Speculations about the future are often bleak, but for its 175th anniversary, the Smithsonian Institution in Washington DC is presenting a grand vision of how the world could radically change through a blockbuster exhibition of technology, design and art. Housed in the Art + Industries Building (AIB), the “Futures” show will fill 32,000 square feet of space with a combination of real projects currently in the works, design proposals from the present and past, and prescient artistic concepts. Rachel Goslins, director of Smithsonian AIB, calls the show “a contemporary World’s Fair of ideas.”
“I think it’s safe to say it’s the only exhibition in history where you can play a video game with your eyes, talk to an emotional robot, visit a deli from the future and do your laundry,” said Goslins.
Smithsonian is the largest network of museums, education and research centers in the world, and the show’s curator Ashley Molese points our that the AIB has debuted many history-making objects on public display for the first time, including the lightbulb, the telephone and the Apollo spacecraft rockets.
Now, they hope to continue their legacy of innovation, she explains. “We have so much help these days imagining what could go wrong in the future,” she said. “But we also need help imagining what could go right.” Here are eight standout concepts and objects from the show.
An electric taxi takes flight
A city floats on the water
Oceanix City Credit: Courtesy CEANIX/BIG-Bjarke Ingels Group/Smithsonian
With urban populations exploding, the sprawl may eventually move from land to sea. That’s the idea behind Bjarke Ingels’ ambitious concept for a floating city, which the Danish architect presented with artist Olaffur Eliasson and the company Oceanix at the UN two years ago. The Bjake Ingels Group (BIG) has become famous for their eye-catching, sustainable, modern designs around Denmark and beyond, and is currently underway on building Google’s new campus in London. But the idea for “Oceanix City” is on a grand scale. The hexagonal, modular plan of the proposed ocean metropolis claims to be entirely adaptable based on a city’s needs, while the infrastructure is designed to be sustainable and natural disaster-proof.
A new way to form a family
(Im)Possible Baby Credit: Courtesy Ai Hasegawa/Smithsonian
A lightning-fast mode of transportation
Pegasus vehicle Credit: Courtesy Virgin Hyperloop/Smithsonian
A working hyperloop in the US has been teased for around a decade, and with Virgin completing its first human trial last November, the futuristic travel option finally seems within reach. A hyperloop — a vacuum tube for land travel that reaches flight speeds — has been long imagined in science-fiction but was propelled forward by Tesla and SpaceX CEO Elon Musk and Silicon Valley investor Shervin Pishevar in 2012, with Virgin Group founder Richard Branson coming to the table in 2017. The Virgin Hyperloop Pegasus, which will be on display at “Futures,” is a high-speed pod designed to travel up to 670 miles per hour, intended to connect major cities by minutes instead of hours.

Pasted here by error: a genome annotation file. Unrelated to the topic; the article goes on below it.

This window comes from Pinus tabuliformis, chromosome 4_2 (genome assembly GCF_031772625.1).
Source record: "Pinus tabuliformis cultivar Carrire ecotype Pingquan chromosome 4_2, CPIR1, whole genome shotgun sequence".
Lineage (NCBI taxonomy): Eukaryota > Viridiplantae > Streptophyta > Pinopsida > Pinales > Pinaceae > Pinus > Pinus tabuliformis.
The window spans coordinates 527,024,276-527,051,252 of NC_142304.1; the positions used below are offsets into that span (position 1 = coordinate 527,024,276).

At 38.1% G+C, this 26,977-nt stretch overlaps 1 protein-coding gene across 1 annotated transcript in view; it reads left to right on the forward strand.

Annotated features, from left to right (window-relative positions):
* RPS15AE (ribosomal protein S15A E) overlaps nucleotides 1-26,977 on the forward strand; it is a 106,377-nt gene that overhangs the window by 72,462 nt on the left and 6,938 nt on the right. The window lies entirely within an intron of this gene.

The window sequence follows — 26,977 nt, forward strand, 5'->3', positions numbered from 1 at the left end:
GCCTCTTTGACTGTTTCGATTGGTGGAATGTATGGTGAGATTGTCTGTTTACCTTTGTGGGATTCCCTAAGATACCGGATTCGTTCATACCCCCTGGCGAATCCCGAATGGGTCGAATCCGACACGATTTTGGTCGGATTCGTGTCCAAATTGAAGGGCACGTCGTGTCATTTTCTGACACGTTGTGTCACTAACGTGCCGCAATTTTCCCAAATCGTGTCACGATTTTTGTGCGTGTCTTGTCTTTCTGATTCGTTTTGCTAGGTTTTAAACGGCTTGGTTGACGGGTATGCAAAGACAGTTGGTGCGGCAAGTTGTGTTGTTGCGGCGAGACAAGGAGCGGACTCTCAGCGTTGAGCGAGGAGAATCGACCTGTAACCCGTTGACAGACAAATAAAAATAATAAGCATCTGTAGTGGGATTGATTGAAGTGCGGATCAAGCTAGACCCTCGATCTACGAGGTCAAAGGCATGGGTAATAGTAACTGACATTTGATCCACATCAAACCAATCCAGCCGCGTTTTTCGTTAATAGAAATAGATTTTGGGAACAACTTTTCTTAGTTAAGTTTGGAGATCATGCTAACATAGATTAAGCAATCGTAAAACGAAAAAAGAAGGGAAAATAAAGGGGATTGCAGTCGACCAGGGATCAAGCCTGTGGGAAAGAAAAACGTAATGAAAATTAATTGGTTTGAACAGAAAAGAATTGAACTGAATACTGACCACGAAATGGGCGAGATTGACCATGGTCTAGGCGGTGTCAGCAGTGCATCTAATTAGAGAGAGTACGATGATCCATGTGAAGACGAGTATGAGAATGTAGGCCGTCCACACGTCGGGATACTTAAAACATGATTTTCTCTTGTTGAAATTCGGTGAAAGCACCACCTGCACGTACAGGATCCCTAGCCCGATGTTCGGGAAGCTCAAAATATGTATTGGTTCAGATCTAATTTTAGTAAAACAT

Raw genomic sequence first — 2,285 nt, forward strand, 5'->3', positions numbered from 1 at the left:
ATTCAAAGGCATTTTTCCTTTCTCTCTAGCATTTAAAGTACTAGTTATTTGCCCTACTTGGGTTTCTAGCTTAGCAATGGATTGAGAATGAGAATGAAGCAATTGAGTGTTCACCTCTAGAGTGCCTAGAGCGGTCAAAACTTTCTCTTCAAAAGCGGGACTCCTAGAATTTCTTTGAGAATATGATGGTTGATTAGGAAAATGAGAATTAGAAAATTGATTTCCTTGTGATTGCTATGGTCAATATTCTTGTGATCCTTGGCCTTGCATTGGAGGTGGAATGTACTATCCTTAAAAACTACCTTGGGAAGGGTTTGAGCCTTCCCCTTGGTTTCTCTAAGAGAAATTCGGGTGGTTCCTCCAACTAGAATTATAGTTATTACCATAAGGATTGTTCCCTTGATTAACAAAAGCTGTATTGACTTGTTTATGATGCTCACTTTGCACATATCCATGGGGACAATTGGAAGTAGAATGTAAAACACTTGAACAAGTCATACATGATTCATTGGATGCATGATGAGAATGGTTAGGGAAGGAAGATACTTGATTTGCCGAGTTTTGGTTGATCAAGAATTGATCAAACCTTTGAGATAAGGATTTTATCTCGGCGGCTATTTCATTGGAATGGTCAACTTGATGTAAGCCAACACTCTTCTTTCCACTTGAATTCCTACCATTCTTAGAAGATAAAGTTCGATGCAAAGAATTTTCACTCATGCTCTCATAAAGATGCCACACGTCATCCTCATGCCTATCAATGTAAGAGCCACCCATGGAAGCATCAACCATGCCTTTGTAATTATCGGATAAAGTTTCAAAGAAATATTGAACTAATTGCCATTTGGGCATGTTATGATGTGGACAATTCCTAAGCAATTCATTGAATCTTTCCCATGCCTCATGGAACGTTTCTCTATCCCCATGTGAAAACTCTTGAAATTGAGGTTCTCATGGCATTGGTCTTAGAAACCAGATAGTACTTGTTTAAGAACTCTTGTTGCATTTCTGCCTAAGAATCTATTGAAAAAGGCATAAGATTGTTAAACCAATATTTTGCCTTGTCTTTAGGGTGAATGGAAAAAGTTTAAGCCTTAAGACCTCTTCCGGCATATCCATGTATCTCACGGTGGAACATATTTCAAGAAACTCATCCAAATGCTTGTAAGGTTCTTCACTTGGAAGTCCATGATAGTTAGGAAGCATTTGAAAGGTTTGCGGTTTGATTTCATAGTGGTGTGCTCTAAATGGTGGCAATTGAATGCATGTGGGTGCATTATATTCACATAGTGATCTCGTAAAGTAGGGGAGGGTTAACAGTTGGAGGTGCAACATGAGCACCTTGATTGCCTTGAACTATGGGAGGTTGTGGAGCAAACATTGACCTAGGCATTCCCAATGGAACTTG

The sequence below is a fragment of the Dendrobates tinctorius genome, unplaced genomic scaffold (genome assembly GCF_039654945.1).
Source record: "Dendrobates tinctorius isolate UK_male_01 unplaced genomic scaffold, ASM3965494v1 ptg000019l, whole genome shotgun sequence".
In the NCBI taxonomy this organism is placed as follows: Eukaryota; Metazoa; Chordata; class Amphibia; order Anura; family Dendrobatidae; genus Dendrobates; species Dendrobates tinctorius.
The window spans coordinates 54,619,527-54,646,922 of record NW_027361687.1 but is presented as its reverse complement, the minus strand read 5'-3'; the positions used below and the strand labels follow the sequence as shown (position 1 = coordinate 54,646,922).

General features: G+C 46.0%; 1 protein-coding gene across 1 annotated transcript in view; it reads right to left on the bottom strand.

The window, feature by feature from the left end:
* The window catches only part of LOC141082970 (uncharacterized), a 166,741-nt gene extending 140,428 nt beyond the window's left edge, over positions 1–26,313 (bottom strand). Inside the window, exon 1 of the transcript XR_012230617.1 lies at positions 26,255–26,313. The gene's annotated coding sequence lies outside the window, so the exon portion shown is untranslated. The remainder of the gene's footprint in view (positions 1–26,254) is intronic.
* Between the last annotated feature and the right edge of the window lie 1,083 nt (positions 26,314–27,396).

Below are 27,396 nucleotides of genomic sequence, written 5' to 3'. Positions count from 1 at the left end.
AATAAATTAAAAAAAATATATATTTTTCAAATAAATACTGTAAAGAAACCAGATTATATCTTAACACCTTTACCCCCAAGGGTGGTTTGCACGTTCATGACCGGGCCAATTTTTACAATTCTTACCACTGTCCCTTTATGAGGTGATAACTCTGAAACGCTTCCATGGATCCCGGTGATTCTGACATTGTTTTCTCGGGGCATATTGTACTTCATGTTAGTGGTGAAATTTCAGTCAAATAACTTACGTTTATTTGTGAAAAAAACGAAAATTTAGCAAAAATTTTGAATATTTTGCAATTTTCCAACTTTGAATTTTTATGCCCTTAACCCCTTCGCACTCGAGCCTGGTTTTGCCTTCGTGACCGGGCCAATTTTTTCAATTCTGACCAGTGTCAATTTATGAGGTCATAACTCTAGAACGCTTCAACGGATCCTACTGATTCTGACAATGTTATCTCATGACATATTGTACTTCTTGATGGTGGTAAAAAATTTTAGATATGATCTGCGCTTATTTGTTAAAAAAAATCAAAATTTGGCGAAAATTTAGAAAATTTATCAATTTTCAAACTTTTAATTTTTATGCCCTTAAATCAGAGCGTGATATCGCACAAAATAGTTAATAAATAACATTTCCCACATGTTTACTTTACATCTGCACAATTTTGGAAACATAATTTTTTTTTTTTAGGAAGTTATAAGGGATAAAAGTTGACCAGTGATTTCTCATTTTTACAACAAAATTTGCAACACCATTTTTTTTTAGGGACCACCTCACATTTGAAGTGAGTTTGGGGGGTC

An eco-conscious final resting place
Capsula Mundi Credit: Courtesy Vincenzo Monzino/Smithsonian
When you die, become a tree — that’s what the Italian design team behind the concept “Capsula Mundi” is proposing. Raoul Pretzel and Anna Citelli’s concept for an egg-shaped biodegradable urn topped with a new tree has circulated on the internet since they first introduced it in 2017. While it is still coming to market four years later, the concept for eco-friendly urn has been exhibited around the world and will make a stop at “Futures.”
A new source of drinking water
Water Harvester Credit: Courtesy Waha, Inc/Smithsonian
An AI farm rover
Mineral Rover Credit: Courtesy of X, the Moonshot Factory (a Division of Google LLC)/Smithsonian
A capital city returns to the wild
ReWildAR Summer Visualization Credit: Courtesy of Tamiko Thiel/Smithsonian
What if Washington DC became a flourishing wild ecosystem again? That question is the basis for an AR project by artist Tamiko Thiel, who has transformed one of the exhibition halls into an idyllic wildflower habitat. Thiel, who contributed design to the first commercial AI supercomputer 35 years ago, worked with Smithsonian horticulture experts to visualize a radically greener future that attendees can experience through an augmented reality overlay.
Top image: The Bell Nexus Air Taxi